The accrued interest you pay at the purchase date is not an adjustment of the bond premium and is not included in the amortization of premium or discount. It is returned to you in full at the next coupon date that occurs after your purchase date. You claim the accrued interest as a reduction of your taxable interest income at the time of the next coupon payment by entering it as a negative amount (identified as "accrued interest") on your Schedule B.
Accrued interest works the same way for tax-exempt bonds (because some are taxable at the state level and tax-exempt interest income also affects the taxability of social security benefits.) You deduct the accrued interest paid at purchase from the tax-exempt income total on your Form 1099 to arrive at the amount that should be entered on line 8b of Form 1040. You can reconcile this for the IRS by attaching a schedule or statement to your return which shows the total tax-exempt income reported on your Form 1099 and then shows the deduction for accrued interest to arrive at the line 8b amount. Check to make sure that the total tax-exempt interest income on the Form 1099 has not already deducted the accrued interest before reporting the amount to you--some brokerage firms do it automatically.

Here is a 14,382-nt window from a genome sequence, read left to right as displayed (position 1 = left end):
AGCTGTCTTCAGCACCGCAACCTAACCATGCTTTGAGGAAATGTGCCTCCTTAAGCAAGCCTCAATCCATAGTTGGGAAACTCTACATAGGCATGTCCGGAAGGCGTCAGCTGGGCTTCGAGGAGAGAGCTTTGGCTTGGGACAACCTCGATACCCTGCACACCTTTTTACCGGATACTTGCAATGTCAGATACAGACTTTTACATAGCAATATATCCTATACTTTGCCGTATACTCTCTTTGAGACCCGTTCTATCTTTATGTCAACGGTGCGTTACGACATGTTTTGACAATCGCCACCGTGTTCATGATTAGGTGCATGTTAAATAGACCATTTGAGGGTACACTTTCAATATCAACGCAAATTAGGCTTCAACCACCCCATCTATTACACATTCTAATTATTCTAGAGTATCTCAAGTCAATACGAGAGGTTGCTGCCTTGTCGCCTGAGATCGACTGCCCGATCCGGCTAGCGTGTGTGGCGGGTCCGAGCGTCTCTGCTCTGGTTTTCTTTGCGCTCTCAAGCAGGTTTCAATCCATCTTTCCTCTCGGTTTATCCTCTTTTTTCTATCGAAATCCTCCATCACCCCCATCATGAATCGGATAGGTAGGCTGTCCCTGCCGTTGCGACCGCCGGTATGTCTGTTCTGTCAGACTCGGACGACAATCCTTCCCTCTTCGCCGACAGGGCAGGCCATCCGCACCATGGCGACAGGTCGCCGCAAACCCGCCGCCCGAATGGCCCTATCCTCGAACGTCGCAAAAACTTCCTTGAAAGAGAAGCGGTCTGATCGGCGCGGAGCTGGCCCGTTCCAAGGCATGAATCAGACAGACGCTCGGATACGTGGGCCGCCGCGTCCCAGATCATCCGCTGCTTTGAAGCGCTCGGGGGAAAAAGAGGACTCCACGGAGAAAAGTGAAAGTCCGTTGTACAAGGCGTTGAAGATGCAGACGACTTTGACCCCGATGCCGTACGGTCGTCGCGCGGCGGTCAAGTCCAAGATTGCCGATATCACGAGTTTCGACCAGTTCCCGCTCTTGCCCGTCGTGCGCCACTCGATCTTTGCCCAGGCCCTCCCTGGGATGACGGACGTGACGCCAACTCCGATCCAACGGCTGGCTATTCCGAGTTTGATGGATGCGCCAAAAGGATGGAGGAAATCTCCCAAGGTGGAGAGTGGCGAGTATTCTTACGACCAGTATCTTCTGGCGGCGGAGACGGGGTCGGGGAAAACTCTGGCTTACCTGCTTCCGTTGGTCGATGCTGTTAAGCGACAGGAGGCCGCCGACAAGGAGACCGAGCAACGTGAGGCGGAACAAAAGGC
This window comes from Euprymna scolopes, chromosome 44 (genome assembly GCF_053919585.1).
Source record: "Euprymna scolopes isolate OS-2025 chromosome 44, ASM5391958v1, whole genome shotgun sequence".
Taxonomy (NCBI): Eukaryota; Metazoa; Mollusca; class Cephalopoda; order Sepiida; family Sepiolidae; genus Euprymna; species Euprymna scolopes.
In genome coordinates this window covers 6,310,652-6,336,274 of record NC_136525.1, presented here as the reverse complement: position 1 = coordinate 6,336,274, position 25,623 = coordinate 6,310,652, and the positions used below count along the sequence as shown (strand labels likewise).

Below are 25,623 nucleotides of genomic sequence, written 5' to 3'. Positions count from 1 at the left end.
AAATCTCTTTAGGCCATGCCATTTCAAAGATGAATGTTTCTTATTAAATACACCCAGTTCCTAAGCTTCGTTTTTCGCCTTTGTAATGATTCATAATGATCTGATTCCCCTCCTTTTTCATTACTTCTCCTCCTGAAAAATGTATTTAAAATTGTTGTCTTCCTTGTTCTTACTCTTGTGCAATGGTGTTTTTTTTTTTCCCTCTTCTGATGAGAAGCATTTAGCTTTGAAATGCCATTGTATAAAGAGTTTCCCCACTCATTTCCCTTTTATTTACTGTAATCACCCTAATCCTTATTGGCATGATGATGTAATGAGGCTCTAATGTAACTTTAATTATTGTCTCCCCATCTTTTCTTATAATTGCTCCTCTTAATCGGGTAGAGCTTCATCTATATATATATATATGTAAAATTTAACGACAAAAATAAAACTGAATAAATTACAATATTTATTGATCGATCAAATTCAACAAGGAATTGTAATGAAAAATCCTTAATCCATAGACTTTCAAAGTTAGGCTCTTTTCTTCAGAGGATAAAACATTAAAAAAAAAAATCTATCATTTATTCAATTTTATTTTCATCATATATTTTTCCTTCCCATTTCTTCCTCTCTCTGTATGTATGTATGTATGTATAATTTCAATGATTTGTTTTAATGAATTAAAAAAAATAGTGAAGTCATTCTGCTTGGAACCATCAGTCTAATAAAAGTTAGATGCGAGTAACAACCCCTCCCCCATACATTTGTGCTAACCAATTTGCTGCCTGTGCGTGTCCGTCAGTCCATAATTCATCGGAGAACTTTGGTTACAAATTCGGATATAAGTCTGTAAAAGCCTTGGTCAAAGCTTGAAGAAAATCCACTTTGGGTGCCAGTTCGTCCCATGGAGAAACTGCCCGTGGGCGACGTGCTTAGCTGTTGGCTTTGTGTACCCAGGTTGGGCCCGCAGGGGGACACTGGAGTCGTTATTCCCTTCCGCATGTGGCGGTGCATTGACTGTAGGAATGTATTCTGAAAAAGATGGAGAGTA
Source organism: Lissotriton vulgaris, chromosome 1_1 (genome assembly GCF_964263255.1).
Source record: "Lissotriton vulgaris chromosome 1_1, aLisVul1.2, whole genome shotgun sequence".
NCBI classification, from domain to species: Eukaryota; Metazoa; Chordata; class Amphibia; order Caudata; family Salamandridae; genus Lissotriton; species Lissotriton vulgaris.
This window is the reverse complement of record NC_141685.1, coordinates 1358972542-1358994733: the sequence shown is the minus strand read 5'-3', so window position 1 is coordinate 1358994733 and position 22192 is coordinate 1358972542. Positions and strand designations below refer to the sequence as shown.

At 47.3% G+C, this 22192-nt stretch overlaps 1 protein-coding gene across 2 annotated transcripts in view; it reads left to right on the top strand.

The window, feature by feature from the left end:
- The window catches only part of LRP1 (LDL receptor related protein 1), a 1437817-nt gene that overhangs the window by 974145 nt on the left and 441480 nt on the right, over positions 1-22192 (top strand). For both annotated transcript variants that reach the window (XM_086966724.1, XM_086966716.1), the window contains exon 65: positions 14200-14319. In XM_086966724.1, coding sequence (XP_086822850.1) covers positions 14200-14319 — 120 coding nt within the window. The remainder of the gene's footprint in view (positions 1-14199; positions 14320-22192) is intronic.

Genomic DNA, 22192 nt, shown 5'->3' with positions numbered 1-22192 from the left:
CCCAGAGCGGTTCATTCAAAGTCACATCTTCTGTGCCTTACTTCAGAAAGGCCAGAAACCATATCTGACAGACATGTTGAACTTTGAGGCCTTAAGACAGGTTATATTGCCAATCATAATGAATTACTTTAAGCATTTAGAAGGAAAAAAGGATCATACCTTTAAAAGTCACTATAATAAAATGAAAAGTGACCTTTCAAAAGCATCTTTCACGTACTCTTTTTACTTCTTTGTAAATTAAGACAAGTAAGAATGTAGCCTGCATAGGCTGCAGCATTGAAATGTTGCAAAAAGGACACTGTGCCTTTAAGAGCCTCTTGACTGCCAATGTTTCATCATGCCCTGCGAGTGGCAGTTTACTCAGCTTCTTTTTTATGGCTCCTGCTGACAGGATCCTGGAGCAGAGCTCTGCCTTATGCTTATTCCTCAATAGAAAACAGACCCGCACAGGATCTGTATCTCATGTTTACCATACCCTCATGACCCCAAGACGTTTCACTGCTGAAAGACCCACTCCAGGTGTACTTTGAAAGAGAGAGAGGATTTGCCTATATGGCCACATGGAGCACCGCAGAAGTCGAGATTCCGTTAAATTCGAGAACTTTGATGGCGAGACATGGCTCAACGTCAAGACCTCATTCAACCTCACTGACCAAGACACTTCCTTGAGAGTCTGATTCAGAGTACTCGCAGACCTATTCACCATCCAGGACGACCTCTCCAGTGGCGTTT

Another likely area of confusion is that the accrued interest paid at purchase is deductible based on when the bond next pays interest, which is not necessarily in the same tax year as when you bought the bond or note.
At the time of sale, the accrued interest that you are owed for the period from the last coupon date to the date of sale is paid to you by the buyer. It is usually automatically added to your interest income total by the brokerage firm, and you do not have to make any further adjustments on your tax return.